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Thompson v. A & Z, Inc.

Court of Appeals of Mississippi

June 17, 2014

KEVIN THOMPSON, APPELLANT
v.
A & Z, INC. A/K/A A& Z PAINTING, APPELLEE

DATE OF JUDGMENT: 11/14/2012

COURT FROM WHICH APPEALED: LINCOLN COUNTY CIRCUIT COURT. TRIAL JUDGE: HON. DAVID H. STRONG JR. TRIAL COURT DISPOSITION: SUMMARY JUDGMENT GRANTED IN FAVOR OF APPELLEE.

FOR APPELLANT: RONALD EARL STUTZMAN JR., EDUARDO ALBERTO FLECHAS.

FOR APPELLEE: CECIL MAISON HEIDELBERG.

BEFORE IRVING, P.J., BARNES AND FAIR, JJ. LEE, C.J., IRVING AND GRIFFIS, P.JJ., ISHEE, ROBERTS, CARLTON, MAXWELL, FAIR AND JAMES, JJ., CONCUR.

OPINION

Page 745

NATURE OF THE CASE: CIVIL - PERSONAL INJURY

BARNES, J.

¶1. Kevin Thompson was involved in an automobile accident with Vickie Cunningham, an employee of A& Z Inc. (A& Z). After concluding that the employee was not acting in the course and scope of her employment at the time of the accident, the Lincoln County Circuit Court granted summary judgment in favor of A& Z. On appeal, we affirm the circuit court's judgment.

FACTS AND PROCEDURAL HISTORY

¶2. On the morning of October 5, 2010, Thompson was driving his motorcycle on Highway 51 in Brookhaven, Mississippi, when he was struck by a car driven by Cunningham, who was on her way to work. Thompson suffered several bodily injuries and property damage as a result of the accident. Thompson filed a complaint against Cunningham, on October 20, 2010, alleging " negligent, careless, and/or wanton conduct," and requested damages exceeding one million dollars.

¶3. After a $25,000 settlement was reached with Cunningham, Thompson filed an amended complaint on May 20, 2011, seeking to dismiss her from the action and to add her employer, A& Z, as a defendant. In the amended complaint, Thompson claimed that Cunningham was acting in the course and scope of her employment, and A& Z was liable " by virtue of vicarious liability." He further contended that Cunningham " was engaged in an ultra-hazardous activity" ; specifically, that she was transporting open containers of paint thinner in her trunk that were emitting " noxious fumes." Another amended complaint filed on August 19, 2011, alleged that A& Z acted negligently in its hiring of Cunningham and that it " negligently entrusted the vehicle in question to Cunningham." Thompson also moved that Cunningham be voluntarily dismissed from the action. The circuit court granted the amendments to the complaint and dismissed Cunningham as a defendant.

¶4. On September 21, 2011, A& Z filed an answer, denying any liability and claiming that Cunningham was not in the course and scope of her employment at the time of the accident. Then, on April 19, 2012, A& Z filed a motion for summary judgment, contending that Thompson had signed a release that barred all claims of liability against A& Z and that Cunningham was driving her personal vehicle when the accident occurred. Thompson responded, arguing he had not released A& Z from liability, and the motion for summary judgment was premature because A& Z had not yet answered his requests for discovery. Included was an affidavit by Thompson's attorney submitted under Mississippi Rule of Civil Procedure 56(f). A hearing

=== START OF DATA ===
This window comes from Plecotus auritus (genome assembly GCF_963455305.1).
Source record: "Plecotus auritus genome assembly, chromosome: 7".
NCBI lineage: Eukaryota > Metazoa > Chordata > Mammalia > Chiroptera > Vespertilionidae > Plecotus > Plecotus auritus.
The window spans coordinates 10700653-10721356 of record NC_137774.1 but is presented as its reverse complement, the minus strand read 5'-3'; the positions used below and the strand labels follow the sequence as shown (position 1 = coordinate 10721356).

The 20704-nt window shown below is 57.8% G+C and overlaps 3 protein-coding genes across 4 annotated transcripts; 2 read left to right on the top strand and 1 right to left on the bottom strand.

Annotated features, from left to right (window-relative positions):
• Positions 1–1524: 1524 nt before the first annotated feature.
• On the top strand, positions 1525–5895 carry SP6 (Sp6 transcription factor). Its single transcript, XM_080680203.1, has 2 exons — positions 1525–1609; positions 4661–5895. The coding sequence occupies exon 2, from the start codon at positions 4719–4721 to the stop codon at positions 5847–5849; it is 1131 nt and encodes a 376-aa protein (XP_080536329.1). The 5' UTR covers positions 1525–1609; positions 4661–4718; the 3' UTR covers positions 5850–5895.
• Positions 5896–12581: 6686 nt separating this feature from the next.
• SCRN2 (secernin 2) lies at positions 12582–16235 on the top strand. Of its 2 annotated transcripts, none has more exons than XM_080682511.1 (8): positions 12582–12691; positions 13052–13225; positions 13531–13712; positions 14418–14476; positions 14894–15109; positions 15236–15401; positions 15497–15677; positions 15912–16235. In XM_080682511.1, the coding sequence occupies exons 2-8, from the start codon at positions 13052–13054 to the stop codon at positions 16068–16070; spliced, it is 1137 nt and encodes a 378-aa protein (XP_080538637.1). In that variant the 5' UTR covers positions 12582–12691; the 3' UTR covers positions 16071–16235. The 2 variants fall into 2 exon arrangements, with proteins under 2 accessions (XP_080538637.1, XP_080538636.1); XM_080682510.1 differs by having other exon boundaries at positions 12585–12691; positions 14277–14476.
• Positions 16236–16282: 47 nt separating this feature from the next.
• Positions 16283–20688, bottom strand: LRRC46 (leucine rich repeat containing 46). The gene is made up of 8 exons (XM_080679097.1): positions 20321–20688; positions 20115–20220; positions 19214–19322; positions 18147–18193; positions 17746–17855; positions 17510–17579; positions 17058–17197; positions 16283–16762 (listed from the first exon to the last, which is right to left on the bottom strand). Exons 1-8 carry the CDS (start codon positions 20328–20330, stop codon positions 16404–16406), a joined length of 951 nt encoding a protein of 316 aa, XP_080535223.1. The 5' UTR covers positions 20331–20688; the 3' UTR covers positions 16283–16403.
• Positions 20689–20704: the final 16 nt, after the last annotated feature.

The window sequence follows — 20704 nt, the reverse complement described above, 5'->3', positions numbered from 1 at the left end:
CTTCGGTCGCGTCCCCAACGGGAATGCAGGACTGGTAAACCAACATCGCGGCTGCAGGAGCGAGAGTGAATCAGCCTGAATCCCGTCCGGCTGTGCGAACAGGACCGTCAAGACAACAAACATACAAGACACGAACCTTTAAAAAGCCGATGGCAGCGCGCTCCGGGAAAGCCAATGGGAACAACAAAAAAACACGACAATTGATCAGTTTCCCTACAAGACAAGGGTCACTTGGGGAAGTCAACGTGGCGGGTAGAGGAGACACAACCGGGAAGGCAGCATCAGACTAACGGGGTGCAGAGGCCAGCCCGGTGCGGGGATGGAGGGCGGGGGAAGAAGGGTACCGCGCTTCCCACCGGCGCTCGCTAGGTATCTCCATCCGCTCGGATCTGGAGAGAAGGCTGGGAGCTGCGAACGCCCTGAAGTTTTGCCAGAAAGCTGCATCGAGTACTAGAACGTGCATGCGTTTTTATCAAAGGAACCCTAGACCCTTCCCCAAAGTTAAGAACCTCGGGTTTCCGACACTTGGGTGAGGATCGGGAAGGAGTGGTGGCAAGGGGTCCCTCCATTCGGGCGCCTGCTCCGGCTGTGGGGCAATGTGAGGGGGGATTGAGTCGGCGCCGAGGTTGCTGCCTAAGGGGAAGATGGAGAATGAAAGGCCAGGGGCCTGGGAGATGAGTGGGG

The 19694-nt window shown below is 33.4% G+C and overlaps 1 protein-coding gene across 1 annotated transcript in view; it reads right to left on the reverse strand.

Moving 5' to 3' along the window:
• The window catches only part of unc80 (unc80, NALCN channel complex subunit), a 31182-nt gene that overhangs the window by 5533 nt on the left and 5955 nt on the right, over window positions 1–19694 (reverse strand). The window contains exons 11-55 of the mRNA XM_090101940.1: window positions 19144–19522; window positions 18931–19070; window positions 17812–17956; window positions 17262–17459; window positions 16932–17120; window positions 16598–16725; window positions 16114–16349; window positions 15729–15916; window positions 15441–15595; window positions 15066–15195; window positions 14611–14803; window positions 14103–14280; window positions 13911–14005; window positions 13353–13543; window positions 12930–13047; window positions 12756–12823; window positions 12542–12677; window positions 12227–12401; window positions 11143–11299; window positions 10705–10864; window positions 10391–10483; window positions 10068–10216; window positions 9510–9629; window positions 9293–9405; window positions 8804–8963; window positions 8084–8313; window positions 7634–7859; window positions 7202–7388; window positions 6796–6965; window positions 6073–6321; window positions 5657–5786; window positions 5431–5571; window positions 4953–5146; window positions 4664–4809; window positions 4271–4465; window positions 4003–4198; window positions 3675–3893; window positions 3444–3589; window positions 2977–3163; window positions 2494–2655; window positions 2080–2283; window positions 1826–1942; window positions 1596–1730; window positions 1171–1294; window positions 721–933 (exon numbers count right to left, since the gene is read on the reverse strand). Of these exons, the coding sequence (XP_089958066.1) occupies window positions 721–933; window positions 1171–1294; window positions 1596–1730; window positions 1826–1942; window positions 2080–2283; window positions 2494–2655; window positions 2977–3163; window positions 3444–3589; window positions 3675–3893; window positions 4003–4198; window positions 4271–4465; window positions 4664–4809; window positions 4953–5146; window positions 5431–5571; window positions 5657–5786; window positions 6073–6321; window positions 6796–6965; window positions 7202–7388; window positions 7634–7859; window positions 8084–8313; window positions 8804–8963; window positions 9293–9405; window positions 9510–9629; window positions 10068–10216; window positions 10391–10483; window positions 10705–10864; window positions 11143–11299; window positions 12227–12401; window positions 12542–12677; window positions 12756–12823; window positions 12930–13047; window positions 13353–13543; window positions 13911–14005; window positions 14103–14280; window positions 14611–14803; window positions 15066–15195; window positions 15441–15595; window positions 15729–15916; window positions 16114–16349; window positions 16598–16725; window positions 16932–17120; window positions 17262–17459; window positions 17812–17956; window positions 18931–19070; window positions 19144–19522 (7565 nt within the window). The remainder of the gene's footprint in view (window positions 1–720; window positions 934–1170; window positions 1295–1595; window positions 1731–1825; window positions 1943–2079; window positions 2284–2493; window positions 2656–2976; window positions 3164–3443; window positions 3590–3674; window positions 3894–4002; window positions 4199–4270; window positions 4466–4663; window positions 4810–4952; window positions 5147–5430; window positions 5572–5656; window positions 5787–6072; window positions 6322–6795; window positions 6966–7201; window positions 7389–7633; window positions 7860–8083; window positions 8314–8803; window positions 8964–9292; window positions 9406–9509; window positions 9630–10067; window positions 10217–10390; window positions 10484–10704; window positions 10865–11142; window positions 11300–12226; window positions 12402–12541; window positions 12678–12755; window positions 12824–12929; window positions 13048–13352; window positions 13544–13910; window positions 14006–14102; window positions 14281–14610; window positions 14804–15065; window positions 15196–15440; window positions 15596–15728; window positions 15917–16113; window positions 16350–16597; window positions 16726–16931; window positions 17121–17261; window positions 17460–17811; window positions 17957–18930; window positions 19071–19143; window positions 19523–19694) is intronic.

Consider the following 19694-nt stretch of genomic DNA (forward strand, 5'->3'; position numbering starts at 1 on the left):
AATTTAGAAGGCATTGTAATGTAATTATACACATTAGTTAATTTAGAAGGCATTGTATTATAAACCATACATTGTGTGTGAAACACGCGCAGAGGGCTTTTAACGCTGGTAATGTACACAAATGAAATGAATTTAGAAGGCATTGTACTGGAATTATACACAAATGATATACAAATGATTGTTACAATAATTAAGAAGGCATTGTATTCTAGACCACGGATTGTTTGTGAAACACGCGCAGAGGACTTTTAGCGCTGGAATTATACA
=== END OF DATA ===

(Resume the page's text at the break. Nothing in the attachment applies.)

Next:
Page 746

on the motion for summary judgment was held on June 11, 2012, and the circuit court delayed its ruling to allow Thompson time to conduct depositions. After failed attempts to set a time for depositions, counsel for Thompson advised A& Z that he could not conduct any depositions until September, and the depositions of A& Z and Cunningham were scheduled for September 28, 2012.

¶5. On September 14, 2012, Thompson's counsel sent an email to A& Z, stating that because A& Z had not provided the discovery he desired, he was going to file a motion to compel and postpone the depositions. Thompson subsequently filed the motion to compel discovery on September 19, 2012. In a letter sent to Thompson's counsel, dated September 26, 2012, A& Z noted that Thompson had cancelled the depositions scheduled for September 28.

¶6. On October 16, 2012, A& Z renewed its motion for summary judgment, arguing that Thompson had four months to conduct discovery and take depositions, but had failed to do so. A hearing was held on the motions November 5, 2012. The circuit court granted A& Z's motion for summary judgment on November 15, 2012, holding that Thompson had failed to provide any evidence " that Cunningham was in the scope of employment at the time of the accident." The circuit court also noted that Thompson had signed a release form.

¶7. Thompson now appeals, and finding no error, we affirm the judgment.

STANDARD OF REVIEW

¶8. The sole issue presented on appeal is whether the circuit court erred in granting A& Z's motion for summary judgment. A circuit court's grant of a motion for summary judgment is reviewed de novo. Hawkins v. City of Morton, 119 So.3d 1104, 1106 (¶ 8) (Miss. Ct. App. 2013). The movant bears " the burden of demonstrating that no genuine issue of material fact exists, and the nonmoving party must be given the benefit of the doubt concerning the existence of a material fact." Id. " [I]f the pleadings, depositions, answers to interrogatories and admissions on file, together with the affidavits, if any, show that there is no genuine issue as to any material fact," then summary judgment should be entered in favor of the movant. M.R.C.P. 56(c).